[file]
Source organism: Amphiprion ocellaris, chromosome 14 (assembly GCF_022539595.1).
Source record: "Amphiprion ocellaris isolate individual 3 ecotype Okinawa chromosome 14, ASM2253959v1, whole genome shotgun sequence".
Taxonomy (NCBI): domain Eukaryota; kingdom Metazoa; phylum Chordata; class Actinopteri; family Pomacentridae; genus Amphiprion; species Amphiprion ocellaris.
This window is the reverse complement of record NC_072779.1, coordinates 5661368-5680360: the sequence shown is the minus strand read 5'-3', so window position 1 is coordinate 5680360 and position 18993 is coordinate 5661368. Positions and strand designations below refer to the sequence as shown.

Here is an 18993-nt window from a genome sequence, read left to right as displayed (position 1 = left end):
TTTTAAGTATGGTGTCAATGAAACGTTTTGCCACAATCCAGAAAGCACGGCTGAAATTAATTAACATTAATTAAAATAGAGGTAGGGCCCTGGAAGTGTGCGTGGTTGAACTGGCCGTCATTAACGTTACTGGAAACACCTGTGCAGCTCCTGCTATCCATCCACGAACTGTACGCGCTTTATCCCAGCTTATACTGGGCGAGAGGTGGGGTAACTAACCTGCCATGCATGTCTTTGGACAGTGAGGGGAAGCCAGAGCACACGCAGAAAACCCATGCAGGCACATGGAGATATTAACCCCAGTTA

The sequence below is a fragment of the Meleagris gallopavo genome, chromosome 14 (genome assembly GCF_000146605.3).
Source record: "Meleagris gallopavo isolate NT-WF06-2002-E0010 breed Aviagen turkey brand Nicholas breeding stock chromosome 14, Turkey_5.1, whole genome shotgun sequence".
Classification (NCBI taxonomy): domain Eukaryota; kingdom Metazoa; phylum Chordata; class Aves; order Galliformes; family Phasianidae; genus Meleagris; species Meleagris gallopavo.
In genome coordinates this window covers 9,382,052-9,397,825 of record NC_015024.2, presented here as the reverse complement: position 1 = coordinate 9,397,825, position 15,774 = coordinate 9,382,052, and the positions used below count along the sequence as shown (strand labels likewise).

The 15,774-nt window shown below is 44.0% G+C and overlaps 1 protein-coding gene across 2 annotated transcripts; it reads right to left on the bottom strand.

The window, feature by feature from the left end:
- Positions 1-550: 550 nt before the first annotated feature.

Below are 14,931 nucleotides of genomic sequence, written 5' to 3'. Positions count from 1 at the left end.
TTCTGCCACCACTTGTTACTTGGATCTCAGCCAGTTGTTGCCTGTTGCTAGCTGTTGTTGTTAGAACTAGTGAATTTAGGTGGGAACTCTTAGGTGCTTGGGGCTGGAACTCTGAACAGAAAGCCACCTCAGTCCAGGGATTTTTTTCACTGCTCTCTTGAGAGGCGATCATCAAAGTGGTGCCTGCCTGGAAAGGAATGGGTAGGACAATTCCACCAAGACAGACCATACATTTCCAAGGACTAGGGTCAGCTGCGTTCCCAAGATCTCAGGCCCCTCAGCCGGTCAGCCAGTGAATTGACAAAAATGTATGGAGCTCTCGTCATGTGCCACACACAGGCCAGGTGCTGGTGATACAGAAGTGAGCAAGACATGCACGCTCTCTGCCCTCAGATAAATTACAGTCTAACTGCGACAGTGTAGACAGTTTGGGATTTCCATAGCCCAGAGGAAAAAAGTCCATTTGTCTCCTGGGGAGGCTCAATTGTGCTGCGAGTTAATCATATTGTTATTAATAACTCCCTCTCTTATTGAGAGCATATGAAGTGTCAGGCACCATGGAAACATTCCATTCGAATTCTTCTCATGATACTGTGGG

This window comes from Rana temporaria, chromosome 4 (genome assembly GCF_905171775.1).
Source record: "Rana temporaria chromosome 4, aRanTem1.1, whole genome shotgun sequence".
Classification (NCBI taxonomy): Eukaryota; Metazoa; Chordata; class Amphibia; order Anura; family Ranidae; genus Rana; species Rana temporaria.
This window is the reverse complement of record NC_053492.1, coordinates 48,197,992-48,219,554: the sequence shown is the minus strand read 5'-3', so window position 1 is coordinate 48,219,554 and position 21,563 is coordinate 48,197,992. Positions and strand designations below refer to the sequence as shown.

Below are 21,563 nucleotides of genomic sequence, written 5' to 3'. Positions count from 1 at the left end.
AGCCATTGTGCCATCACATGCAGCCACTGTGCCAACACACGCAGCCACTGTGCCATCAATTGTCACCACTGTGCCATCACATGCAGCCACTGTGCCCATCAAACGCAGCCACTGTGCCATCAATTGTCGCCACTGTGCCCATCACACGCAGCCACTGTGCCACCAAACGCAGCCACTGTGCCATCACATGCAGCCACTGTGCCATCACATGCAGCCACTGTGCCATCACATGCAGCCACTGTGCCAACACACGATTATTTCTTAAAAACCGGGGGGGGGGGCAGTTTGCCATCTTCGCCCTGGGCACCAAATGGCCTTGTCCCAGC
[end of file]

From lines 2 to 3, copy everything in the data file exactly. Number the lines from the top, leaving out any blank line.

Source record: "Amphiprion ocellaris isolate individual 3 ecotype Okinawa chromosome 14, ASM2253959v1, whole genome shotgun sequence".
Taxonomy (NCBI): domain Eukaryota; kingdom Metazoa; phylum Chordata; class Actinopteri; family Pomacentridae; genus Amphiprion; species Amphiprion ocellaris.